So, I’m gonna talk about the advantages, the disadvantages, and the costs associated with the companies.  First in the asset protection point of view, providing the directors haven’t given guarantees.  All liabilities relating to the company are kept inside the company which like a trust means that your individual assets, your home or whatever it happens to be, are not to give up if the business should go bad or there was a court case against you unless as I said there is that directors guarantee.  For an asset point of view, a company is a really good structure to have.  From a tax point of view, there are disadvantages in that the corporate tax rate for companies with under ten million dollars of income is twenty-seven and a half percent so as long as they’re trading entities, which means there is a business involved, twenty-seven and a half cents in a dollar is what that profit is taxed at.  And it doesn’t matter if it’s one dollar, a million dollar, or five million dollars, it’s still twenty-seven cents in a dollar.  If it’s not a trading company or you are over that threshold, it’s thirty cents in a dollar.  And with that as with any other company will it be BHP, Commonwealth Bank, or whatever it is, if you have a private company and you pay dividends to your shareholders, you don’t pay tax on that money twice.  There is a thing called an imputation credit or a franking credit that comes with the distribution from the company which means that there’s tax that’s already been paid on that money and you get a credit for that in your own name.  So there’s definitely tax advantages to companies and definitely asset protection advantages.  On the downside, they do cost money to set up and they do cost money to maintain.  And you do need to pay an annual ASIC fee for registration of the company.  So financial statements do need to be prepared, that’s a statutory rule.  So you’re gonna have accounting fees with the company which you may not have with the sole trade.  Very similar type cost to a trust as far as running them goes but you will also have an annual ASIC fee.  Now currently in 2017, it’s two hundred forty-nine dollars.  It usually goes up by one or two dollars each year as ASIC increases its fees for CPI.  From a rules and regulation point of view, there are minutes that need to be provided if you pay dividends or make decisions or issue shares.  There’s an annual solvency minute which you need to sign prior to lodging your asset company return.  Not a big drama, your accountant can look after that for you.  You just need to know that they do exist.  The other downside to companies is when it comes to capital gains tax.  So currently, there’s some amazing exemptions from capital gains tax for individuals.  And they flow through from individuals in partnerships and individuals in companies but not all of them flow through if you use a company.  So the main one that’s there is if you sell an asset that you’ve held for more than twelve months, you automatically get an exemption for 50% of the value of that asset.  Well you don’t get that exemption in a company.  And the other downside which is a bit bizarre and hard to explain but if you use the other capital gains exemptions whether it be the 15-year rule or the retirement exemption, then whatever profits that in that company that haven’t had tax paid on them to get them out of the company, it has to come out as a dividend.  But because the company hasn’t paid tax on that money, you don’t get the imputation credit or franking credit that I was talking before which means that the owners of the shares in the company end up paying tax on that money.  So even though there’s a capital gains tax free, it flows through and there is ultimately tax payable on it.  So a company is generally not the best vehicle for holding assets that are gonna increase in value such as shares, properties, or businesses.  But as far as asset protection and tax minimization, just normal income tax, they’re a great vehicle.  And if you are in Queensland  and you are registered with the QBCC, the company is the best structure for you because they can’t wrap their heads around trusts and it makes the paperwork that’s required absolutely horrendous and puts all kind of existing rules in.  So that’s companies and trusts in a nutshell.  I’m gonna leave it at that.  You can have different varieties of trusts owning shares in companies or companies being shares in partnerships and stuff like that.  The best advice I can give you is actually have a chat to your accountant before you decide on the best business structure for you.  Because they will take into account what you’re doing, the rest of your family is doing, what other assets you have, the growth aspirations of your business or whatever it is and sit down with you and come up with a structure that’s gonna be the best.  The only thing that I do suggest is you just try and keep it simple.  We’ve heard of the KISS principle, keep it simple stupid.  Well, entity structures are exactly the same.  There are accountants out there that will give you wide variety of structures and all interlinking and all kinds of stuff but at the end of the day it may not be the best outcome for you.  It may be something that creates great income for them but not the best outcome for you.  Although, I say that if you do change accountants or all your structure needs to change, there are exemptions that you can get if you do need to change these.  So that’s companies and trusts.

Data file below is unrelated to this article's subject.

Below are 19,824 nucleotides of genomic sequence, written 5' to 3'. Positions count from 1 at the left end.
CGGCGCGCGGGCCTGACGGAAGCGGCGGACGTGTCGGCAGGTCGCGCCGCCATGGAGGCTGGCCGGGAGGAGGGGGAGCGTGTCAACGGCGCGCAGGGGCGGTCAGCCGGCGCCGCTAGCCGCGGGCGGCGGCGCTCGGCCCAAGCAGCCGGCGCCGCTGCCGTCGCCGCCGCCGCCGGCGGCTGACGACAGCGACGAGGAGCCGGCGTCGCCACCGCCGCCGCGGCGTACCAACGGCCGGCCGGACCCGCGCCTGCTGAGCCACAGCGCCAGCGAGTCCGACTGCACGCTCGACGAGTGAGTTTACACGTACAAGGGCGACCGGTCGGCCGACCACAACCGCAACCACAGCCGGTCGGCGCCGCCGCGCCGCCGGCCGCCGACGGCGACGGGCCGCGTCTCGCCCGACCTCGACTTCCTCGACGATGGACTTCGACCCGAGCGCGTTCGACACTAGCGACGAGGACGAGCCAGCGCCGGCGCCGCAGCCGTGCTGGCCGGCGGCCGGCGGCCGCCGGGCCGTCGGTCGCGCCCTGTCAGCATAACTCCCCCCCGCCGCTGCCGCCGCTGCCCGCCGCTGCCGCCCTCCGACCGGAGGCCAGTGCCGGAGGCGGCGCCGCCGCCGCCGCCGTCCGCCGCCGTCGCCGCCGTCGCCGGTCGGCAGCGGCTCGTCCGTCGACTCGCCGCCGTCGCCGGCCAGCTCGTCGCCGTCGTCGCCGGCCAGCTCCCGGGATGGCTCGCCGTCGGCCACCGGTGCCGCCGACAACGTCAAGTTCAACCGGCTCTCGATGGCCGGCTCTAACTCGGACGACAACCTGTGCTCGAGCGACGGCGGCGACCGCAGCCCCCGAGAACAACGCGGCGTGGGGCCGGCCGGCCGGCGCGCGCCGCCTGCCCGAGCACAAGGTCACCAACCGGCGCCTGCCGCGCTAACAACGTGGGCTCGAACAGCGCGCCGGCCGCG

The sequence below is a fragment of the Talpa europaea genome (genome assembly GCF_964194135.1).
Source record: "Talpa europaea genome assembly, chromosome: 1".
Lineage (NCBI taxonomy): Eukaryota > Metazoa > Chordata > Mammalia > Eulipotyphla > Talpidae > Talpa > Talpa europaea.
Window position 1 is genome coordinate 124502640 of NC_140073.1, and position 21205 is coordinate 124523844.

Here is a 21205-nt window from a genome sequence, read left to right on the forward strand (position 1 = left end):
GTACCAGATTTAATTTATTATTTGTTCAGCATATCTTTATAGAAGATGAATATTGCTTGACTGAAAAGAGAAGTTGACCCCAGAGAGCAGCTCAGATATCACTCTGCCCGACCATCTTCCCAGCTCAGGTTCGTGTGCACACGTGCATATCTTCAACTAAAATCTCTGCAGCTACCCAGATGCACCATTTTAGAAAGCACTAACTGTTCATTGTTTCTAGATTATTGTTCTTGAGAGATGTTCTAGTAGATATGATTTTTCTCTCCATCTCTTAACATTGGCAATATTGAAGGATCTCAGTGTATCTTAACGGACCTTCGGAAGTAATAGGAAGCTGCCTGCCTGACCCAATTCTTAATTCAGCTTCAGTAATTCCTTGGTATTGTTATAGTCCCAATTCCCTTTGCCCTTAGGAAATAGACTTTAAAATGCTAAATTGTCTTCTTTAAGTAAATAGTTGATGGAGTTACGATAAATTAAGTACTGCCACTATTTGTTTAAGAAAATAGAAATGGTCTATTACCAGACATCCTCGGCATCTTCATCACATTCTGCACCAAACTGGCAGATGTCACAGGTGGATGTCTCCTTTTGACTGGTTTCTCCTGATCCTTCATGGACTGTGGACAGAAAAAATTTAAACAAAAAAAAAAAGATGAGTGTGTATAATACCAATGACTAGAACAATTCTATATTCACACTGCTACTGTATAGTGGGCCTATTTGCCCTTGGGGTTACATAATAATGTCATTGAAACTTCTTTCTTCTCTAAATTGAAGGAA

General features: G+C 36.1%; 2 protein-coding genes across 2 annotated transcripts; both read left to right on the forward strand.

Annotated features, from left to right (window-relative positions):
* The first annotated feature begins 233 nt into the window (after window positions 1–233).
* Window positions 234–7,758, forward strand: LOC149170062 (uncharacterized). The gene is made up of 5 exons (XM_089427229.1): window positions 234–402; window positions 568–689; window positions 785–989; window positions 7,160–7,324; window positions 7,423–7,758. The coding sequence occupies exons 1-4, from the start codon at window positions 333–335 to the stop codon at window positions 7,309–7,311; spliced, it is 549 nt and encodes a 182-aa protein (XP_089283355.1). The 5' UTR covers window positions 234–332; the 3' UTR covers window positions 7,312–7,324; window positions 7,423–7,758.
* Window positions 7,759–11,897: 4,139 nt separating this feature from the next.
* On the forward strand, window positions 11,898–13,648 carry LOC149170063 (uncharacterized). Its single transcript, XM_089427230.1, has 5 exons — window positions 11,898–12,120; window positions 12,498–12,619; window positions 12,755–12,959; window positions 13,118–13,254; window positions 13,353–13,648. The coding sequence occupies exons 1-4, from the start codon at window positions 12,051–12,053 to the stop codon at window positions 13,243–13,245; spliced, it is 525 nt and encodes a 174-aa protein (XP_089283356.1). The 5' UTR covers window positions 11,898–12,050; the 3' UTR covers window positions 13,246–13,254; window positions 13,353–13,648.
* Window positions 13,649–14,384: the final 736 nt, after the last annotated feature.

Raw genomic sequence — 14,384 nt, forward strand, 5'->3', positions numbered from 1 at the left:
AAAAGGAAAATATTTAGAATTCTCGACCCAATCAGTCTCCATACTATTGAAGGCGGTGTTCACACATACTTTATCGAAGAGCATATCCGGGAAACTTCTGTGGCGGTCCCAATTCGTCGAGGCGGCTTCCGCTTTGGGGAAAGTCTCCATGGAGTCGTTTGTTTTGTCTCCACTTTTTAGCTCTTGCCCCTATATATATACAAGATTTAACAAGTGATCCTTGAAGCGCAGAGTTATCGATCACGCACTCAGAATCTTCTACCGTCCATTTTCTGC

We’re gonna look at chapter four in the book in our next session.  I’ve had enough for this afternoon.  As you can see the past videos have been me and my car because I’ve taken advantage of the time that I’ve got.  I’ll see you on the other side.